Nigeria’s Chief of Defence Staff (CDS), Air Chief Marshal Alex Badeh, last week, did what any head of the military concerned about the military’s integrity would. He unequivocally and authoritatively dismissed a rumour making the rounds of a likely military overthrow of the elected civilian federal government headed by President Goodluck Jonathan.
The rumour was not without a basis. It was the climax of speculations circulating for many months about disquiet in the military hierarchy over the way the Jonathan government is funding the military campaign to crush the insurgency by the Islamic sect, Boko Haram, in the North-east states of Adamawa, Borno and Yobe – a rebellion now in its fifth year. Indeed, the head, Account and Budget of the Nigerian Army, Major General Abdullahi Muraina, recently complained openly about the inadequacy of the defence budget. “Currently, budgetary allocation for the military is inadequate to meet the contemporary security challenges and also cater for the welfare of the Nigerian Army”, he said.
“The Nigerian Army is enmeshed in the bureaucratic bottlenecks for the funding approvals for military operations. This calls for a review as the increasing speed at which the effects of conflict appear in the operational environment will continue to challenge commanders. It is our humble appeal that government should evolve other means of funding and supporting military operations than the normal budgetary allocation. Such means include but not limited to strategic cooperation and liaison with other civil industries for the production of uniforms and other equipment”, General Muraina added.
To be sure, what the federal government spends on security has been fluctuating over time. In 2012, the vote was N922 billion. It rose to N1 trillion in 2013, but went down to N845 billion this year.
It was that public complaint by a top ranking officer of the army that sent tongues wagging about the possibility of a coup d’etat. A wary population and the government needed an open declaration by the head of the military denying the rumour. It was what the CDS did last week. “Why should anyone be thinking in a negative fashion? He asked. “Tell them we will not do it. Those rumouring coups must be living elsewhere, not in Nigeria. The armed forces are defenders of democracy. We’re an arm of democracy, so how (we) work against democracy?”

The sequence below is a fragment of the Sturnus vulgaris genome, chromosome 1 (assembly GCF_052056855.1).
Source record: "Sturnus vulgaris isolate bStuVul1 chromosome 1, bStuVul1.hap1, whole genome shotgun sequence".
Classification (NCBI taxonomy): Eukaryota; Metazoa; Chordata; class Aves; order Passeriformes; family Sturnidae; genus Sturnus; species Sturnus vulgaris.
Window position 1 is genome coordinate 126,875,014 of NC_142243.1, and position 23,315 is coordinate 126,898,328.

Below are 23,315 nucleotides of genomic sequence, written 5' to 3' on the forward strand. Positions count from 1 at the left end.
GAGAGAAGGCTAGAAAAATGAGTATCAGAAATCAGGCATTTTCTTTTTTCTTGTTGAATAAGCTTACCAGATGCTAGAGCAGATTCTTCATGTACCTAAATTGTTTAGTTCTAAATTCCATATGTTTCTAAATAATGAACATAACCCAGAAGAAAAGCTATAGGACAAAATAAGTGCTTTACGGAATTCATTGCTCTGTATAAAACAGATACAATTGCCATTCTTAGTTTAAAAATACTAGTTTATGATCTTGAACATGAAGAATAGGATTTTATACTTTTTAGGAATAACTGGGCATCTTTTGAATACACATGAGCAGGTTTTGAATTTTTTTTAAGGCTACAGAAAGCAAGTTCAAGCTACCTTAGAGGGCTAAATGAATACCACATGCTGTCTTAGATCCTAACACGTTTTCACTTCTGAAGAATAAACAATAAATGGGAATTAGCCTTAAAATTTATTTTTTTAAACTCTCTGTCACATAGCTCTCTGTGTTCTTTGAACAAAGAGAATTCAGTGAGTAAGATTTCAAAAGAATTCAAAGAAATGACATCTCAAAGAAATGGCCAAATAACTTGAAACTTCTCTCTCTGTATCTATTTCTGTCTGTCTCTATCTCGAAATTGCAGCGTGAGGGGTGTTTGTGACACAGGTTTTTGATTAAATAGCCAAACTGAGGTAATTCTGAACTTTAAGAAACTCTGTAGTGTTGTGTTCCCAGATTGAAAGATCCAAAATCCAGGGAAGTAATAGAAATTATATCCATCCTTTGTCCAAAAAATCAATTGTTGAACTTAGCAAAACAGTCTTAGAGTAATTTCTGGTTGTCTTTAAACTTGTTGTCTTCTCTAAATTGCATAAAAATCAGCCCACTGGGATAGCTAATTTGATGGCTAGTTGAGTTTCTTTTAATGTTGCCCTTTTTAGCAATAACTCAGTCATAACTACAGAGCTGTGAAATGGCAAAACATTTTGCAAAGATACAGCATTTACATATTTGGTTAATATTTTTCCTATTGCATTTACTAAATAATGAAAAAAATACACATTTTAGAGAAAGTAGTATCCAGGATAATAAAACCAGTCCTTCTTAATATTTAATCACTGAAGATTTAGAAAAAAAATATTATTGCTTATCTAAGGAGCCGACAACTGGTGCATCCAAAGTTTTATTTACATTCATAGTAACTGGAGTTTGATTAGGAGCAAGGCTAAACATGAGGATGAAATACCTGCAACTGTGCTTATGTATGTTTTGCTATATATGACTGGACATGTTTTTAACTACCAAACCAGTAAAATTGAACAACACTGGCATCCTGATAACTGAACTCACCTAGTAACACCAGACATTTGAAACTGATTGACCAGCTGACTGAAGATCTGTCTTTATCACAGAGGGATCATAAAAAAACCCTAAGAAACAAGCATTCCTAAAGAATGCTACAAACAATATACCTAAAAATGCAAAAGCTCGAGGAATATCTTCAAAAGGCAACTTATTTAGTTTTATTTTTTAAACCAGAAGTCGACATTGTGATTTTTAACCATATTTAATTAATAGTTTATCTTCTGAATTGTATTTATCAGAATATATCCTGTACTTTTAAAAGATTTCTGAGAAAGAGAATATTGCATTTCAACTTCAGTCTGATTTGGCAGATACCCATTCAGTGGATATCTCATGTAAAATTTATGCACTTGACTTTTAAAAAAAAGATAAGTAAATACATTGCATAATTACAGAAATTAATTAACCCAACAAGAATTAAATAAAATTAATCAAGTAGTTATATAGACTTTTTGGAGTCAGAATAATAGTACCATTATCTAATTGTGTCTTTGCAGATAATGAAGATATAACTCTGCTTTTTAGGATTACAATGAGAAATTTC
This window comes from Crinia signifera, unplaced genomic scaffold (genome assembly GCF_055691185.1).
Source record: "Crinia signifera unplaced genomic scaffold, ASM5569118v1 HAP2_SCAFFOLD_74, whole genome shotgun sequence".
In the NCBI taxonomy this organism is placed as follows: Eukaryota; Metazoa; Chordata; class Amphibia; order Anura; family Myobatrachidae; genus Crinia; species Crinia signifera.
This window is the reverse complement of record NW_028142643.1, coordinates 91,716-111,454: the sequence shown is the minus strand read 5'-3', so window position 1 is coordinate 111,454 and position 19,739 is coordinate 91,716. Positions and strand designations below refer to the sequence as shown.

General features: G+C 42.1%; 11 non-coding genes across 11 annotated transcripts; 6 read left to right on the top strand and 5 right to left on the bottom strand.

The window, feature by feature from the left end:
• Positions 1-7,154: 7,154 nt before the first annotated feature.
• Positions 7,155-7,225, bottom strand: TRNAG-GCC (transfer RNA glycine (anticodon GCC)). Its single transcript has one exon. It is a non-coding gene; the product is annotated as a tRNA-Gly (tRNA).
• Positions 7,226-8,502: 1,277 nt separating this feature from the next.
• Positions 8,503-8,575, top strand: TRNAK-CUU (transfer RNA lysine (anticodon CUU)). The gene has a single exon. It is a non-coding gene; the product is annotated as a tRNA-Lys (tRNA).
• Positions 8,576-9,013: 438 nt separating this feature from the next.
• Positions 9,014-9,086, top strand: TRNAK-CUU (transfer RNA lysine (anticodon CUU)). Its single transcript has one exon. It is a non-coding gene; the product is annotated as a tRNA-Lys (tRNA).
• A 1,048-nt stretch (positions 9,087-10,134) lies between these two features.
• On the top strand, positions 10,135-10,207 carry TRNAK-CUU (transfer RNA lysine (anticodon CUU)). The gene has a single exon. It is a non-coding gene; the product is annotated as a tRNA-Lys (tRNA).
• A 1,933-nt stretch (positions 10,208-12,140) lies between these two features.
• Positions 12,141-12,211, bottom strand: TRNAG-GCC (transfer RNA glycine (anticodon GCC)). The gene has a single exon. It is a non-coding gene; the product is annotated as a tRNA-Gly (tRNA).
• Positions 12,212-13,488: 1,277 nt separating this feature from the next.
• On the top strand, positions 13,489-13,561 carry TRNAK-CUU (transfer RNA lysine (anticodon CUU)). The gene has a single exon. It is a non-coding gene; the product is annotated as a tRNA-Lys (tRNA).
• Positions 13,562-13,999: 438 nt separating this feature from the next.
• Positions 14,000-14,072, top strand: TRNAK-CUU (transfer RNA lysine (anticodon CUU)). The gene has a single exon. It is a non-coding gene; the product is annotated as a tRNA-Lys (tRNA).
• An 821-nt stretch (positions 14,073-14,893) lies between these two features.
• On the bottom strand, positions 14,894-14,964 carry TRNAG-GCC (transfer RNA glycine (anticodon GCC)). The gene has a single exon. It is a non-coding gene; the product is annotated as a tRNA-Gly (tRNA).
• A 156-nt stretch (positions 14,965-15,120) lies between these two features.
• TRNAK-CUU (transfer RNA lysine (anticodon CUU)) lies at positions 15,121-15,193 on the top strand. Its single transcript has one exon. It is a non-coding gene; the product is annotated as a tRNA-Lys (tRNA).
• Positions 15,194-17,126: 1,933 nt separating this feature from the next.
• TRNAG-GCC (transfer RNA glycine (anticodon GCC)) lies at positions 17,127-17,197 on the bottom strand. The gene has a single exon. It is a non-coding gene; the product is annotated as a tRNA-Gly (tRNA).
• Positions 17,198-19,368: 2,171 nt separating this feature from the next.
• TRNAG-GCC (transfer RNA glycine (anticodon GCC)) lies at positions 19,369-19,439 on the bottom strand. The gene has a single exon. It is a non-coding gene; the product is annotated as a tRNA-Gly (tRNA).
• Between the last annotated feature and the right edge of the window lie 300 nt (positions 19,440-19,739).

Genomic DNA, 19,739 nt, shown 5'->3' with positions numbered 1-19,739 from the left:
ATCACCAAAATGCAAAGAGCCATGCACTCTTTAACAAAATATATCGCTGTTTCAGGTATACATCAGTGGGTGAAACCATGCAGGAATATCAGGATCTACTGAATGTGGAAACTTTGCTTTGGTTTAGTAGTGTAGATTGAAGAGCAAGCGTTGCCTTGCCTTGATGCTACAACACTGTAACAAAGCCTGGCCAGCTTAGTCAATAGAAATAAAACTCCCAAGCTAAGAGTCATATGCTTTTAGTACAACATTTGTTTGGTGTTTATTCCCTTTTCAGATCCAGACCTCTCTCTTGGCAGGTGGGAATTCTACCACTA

It is hoped that CDS Badeh’s statement has soothed frayed nerves. But has it? Badeh, we must admit, does not have a record of walking his talk. We recall, painfully, that in January this year, few days after he was appointed, he promised an end to the insurgency in April. It was a surprise pronouncement. Then the insurgency was into its fifth year. Not long after, he was forced to eat his word. A statement by Defence Headquarters, “clarified” his comment, saying that the April deadline was given to service chiefs “to motivate them” to take measures to reduce the insurgency to the “barest minimum”.
Again, in May this year, Badeh opened his mouth a little too loud. Speaking on the over 200 schoolgirls in Chibok, Borno state, abducted by Boko Haram fighters, he said the military knew where the girls were but was refraining from moving in to rescue them so that they would not be harmed. “The good news for the parents of the girls is that we know where they are, but we cannot tell you…where they are held, can we go there with force? We can’t kill our girls in the name of trying to get them back”, he declared. It is over a month now since he made those remarks, yet the girls are still with their captors.
On the coup rumour, Badeh has to do more than issue a declaration of military support for democratic governance. He has to prove that he is truly in charge of his troops and that they will do as he commands.